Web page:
(Created 2010-07-25.)

STRUCTURAL DYNAMIC COMPUTING | VSMN10 |

**Aim**

The course has two aims. On a general level, the aim is to provide knowledge about computer systems and strategies for high-performance computing. This is to a large extent achieved through working with structural dynamics applications. Thus, the other aim is to give solid knowledge about methods within modern structural dynamics and application of those within various fields of structural design, i.e. building and vehicle design.

*Knowledge and understanding*

For a passing grade the student must

- Be able to solve conceptual construction assignments based on some real structural problems.
- Be able to measure and discuss physical properties on these structures.
- Be able to verify obtained computational results against experimentally measured values.
- Be able to identify and handle the physical concepts and their mathematical syntax.

*Skills and abilities*

For a passing grade the student must

- Be able to analyse general single-dof-problems.
- Be able to define, calculate and analyse structural dynamics multi-dof-problems, based on a finite element formulation.
- Be able to use and assess different solution strategies for structural dynamics problems.
- Be able to use advanced computational methods in structural dynamics to solve problems where there are several alternative solution possibilities, and be able to assess differencies in method and result.
- Present and argue for the chosen solution method at a final seminar.
- Be able to use advanced computational codes for high performance computing.

*Judgement and approach*

For a passing grade the student must

- Be able to assess different solutions and their accuracy.
- Be able to critically examine both own and others proposed solutions in an open discussion.
- Be able to propose solution based on incomplete data, recognise their scope and propose changes in basic conditions.
- Be able to summarise results in a computational report and assess colleagues' reports in relation to one's own.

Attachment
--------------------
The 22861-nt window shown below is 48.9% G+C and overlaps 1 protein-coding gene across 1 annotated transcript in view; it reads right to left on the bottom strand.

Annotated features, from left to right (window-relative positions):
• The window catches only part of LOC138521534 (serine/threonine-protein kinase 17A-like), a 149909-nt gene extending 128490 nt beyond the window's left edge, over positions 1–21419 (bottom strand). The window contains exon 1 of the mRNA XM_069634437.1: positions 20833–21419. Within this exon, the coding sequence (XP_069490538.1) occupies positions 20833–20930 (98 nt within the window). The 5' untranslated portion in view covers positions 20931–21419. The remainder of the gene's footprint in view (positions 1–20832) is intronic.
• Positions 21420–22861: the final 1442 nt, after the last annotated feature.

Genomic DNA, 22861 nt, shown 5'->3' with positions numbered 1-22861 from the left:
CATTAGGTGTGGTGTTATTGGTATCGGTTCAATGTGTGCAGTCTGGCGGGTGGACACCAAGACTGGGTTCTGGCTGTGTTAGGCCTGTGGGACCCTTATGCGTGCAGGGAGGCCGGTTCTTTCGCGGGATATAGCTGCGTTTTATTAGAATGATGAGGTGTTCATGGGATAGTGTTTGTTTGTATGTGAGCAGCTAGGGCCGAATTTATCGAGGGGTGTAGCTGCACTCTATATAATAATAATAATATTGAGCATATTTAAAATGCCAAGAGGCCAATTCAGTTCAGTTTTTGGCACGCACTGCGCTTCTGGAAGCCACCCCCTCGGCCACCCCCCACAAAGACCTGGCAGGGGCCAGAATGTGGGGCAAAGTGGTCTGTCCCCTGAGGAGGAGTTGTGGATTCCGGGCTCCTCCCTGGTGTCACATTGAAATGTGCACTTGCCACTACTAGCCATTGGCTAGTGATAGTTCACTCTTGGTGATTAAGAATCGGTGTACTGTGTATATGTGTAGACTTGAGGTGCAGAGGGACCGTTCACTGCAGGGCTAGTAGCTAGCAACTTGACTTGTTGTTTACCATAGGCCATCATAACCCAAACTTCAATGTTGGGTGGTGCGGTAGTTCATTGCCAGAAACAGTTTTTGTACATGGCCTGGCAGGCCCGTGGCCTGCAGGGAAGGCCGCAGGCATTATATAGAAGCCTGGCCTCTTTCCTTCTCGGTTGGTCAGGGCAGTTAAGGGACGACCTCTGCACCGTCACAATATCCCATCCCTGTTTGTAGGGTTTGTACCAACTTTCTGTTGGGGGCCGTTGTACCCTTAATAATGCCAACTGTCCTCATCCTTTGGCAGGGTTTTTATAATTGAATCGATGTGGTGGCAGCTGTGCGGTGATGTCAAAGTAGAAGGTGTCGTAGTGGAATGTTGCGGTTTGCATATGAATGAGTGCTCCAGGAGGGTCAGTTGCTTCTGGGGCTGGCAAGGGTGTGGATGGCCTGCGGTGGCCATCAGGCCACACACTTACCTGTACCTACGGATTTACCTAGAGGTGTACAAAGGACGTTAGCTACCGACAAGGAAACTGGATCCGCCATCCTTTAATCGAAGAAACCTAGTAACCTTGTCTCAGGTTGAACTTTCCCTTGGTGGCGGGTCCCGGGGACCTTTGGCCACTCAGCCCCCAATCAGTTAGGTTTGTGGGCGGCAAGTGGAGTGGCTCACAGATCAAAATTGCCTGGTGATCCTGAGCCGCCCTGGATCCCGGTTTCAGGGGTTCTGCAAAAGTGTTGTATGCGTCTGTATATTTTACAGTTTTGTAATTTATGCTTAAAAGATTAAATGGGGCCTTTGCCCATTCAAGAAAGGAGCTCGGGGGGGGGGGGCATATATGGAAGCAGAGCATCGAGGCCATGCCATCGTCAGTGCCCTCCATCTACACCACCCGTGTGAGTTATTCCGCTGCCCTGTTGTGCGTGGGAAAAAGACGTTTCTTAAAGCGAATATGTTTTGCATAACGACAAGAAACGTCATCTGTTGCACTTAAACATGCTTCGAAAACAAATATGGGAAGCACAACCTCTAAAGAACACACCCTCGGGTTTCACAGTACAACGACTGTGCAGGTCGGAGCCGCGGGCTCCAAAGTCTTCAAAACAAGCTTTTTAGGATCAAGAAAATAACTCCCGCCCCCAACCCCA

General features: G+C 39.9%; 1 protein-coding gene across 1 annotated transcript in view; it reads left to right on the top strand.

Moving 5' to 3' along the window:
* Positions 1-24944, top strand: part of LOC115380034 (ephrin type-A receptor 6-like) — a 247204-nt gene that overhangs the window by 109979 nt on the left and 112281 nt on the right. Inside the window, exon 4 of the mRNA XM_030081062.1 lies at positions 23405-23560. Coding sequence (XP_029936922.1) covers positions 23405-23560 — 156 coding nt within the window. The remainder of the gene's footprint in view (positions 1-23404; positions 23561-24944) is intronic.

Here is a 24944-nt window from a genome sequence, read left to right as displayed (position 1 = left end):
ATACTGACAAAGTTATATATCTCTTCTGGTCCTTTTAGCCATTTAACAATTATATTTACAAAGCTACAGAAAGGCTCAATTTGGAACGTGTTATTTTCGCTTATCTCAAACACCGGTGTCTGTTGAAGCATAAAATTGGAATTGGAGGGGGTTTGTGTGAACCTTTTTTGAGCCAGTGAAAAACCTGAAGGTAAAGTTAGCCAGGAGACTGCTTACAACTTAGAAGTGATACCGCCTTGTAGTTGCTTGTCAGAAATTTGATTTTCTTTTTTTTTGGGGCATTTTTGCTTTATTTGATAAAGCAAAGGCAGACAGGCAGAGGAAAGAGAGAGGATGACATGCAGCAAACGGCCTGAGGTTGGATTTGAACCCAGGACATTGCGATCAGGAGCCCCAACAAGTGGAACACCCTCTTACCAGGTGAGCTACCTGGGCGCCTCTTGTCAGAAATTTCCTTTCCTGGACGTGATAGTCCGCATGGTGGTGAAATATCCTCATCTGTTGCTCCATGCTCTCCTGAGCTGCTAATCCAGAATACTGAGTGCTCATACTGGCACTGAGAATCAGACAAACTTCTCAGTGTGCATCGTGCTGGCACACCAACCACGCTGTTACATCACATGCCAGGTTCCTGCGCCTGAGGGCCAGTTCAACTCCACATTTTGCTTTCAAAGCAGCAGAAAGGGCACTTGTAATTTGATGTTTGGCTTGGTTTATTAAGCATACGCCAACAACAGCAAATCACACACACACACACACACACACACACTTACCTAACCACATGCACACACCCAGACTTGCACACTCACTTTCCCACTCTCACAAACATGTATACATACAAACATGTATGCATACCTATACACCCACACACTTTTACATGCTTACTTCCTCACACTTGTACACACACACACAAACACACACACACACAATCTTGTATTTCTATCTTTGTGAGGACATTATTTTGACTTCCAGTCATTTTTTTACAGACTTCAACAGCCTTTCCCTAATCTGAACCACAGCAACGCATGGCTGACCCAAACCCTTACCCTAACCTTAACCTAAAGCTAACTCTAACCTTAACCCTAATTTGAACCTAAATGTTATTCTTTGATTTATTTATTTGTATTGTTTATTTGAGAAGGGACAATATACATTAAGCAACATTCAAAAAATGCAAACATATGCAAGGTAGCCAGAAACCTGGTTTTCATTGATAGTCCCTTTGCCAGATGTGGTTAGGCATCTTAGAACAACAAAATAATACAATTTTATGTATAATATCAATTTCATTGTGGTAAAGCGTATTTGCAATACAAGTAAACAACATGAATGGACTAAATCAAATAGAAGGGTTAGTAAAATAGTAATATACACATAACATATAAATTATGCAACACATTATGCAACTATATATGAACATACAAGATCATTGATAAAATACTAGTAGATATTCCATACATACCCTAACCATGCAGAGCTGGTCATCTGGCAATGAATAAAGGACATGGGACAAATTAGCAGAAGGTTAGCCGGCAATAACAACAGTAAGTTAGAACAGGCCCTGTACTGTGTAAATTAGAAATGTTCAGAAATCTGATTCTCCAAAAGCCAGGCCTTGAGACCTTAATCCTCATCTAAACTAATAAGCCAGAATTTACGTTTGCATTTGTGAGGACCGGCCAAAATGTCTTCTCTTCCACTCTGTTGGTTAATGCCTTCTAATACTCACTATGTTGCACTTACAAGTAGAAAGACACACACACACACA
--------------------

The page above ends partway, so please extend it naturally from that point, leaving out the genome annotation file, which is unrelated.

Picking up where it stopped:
**Contents**

Single-dof models. Generalized Single-dof models; rigid body models, models for deformable bodies. Time integration; Newmarks method, implicit method, explicit method. Multi-dof models; finite elements, direct integration, modal superposition, eigenvalue analysis, response diagram. Earthquake analysis.

The lectures describe the theoretical concepts in relation to the application, with conceptual construction assignments which show how the realistic questions enhance the mathematical and numerical descriptions. The construction assignments in a first phase relate to applied mechanics. They can be developed into other transient problems i.e. whithin thermal conduction, still with the finite element method as basis for the work.

Beyond this moments dealing with general computer code systems for finite element analysis, i.e. Abaqus, Nastran or LS-Dyna are planned. This kind of computer code systems can be used in a wide range of physical/engineering problems. Construction assignment 2 is designed so that it is natural to use one of these systems. Further, computer systems and computational strategies for high performance computing are discussed. These latter moments are carried out in cooperation with Lunarc, Center for Scientific Computing at Lund University. The computer systems that Lunarc have at their disposal will also be used in the course. For further information, see www.lunarc.lu.se.

**Literature**

Chopra, A. K.: Dynamics of Structures, Prentice Hall, 1995 or alt. litt.

CALFEM ver 3.4 - A finite element toolbox to MATLAB. Structural Mechanics and Solid Mechanics. Lund University, Lund 2004.